Let's say I was to search Google for the word Jaguar:
There's an immediate problem. The semantics of Jaguar only exist in my head, not in any search box. Did I mean...
- Jaguar the car?
- OSX Jaguar?
- Jaguar the animal?
- The Atari Jaguar?
- Austin Power's Shaguar?
Whichever it is, Google is displaying a lot of search results that are totally irrelevant to me. Sure, I could type in more words, but that's at odds with the Google philosophy of simplicity. A single word should get me what I want.
Now compare the same search for Jaguar on eBay:
Although I get the same poor results initially, I can indicate which kind of Jaguar I really meant with an additional click on the categories on the left side of the page. This immediately filters the search results to something relevant with almost no effort on my part.
Search dominates the web now, and for good reason. My apologies to Yet Another Hierarchically Organized Oracle and the Open Directory Project, but rigid hierarchy is evil. However, a rigid hierarchy is tremendously powerful as a semantic-narrowing filter on search results.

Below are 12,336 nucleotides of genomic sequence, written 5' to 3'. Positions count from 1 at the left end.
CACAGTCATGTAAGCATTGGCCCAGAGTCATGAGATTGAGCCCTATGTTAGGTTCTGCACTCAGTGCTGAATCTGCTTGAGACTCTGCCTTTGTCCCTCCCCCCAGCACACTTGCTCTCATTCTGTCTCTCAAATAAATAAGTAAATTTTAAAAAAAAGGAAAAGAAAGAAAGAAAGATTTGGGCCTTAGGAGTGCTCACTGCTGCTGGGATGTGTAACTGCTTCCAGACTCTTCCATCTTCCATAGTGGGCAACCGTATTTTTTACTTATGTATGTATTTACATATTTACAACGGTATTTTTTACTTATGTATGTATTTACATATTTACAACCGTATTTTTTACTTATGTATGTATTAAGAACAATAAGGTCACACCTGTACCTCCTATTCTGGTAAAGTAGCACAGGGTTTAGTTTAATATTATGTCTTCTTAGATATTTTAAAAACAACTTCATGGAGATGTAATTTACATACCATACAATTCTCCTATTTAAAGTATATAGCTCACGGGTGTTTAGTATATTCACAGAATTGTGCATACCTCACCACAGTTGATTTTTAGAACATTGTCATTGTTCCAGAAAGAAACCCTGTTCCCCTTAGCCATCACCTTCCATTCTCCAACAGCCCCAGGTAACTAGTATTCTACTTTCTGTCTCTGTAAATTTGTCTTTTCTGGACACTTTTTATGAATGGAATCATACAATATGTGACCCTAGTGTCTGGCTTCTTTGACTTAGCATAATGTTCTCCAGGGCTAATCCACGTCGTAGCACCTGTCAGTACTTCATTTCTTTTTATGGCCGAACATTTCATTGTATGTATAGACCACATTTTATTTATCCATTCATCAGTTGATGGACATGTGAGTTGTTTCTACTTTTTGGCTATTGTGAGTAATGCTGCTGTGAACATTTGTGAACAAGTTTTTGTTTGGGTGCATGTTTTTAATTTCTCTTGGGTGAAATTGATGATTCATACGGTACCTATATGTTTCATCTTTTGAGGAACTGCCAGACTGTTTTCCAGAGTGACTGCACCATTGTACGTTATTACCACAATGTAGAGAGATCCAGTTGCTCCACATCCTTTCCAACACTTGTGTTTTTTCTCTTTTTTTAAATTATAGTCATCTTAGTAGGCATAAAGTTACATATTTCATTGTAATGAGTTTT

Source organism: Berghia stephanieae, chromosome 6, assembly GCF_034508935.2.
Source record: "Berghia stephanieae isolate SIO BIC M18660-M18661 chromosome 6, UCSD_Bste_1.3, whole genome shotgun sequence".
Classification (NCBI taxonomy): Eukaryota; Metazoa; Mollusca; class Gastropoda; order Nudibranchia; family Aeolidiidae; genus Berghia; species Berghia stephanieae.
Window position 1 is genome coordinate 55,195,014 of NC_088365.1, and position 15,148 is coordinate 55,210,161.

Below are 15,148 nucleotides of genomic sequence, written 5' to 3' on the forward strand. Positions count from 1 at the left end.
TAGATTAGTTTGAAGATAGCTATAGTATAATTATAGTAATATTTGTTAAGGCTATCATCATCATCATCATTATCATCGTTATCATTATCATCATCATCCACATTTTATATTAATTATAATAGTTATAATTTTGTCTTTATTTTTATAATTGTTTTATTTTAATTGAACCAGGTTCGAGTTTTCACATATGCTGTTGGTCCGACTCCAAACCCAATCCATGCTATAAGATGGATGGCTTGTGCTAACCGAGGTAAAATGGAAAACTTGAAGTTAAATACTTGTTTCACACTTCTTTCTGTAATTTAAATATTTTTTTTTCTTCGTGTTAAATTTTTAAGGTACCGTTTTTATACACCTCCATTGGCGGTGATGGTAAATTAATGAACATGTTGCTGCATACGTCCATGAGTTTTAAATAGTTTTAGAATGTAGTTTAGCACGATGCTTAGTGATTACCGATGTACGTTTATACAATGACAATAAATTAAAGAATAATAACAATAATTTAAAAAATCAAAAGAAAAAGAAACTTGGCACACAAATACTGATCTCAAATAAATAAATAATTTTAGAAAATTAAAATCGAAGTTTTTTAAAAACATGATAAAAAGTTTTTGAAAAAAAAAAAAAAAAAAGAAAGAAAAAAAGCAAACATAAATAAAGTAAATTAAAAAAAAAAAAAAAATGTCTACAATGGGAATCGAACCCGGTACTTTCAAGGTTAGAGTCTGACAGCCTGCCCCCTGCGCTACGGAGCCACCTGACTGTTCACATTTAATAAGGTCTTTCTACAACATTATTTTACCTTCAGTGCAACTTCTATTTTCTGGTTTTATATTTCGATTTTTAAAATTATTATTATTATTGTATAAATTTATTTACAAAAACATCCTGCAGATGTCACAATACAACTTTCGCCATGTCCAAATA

In a brave new Google world of "I'll just type in what I want and hit Enter" search, there may still be room for some quasi-evil hierarchy in there somewhere. For example, if Google is going to suggest "Did you mean.." corrections when I misspell a search term, why don't they do the same thing to disambiguate semantics?
Unlike the rigid, manual categorizations of eBay and DMOZ, you could probably automate this kind of semantic suggestion engine using Markov chain probabilities on existing web pages.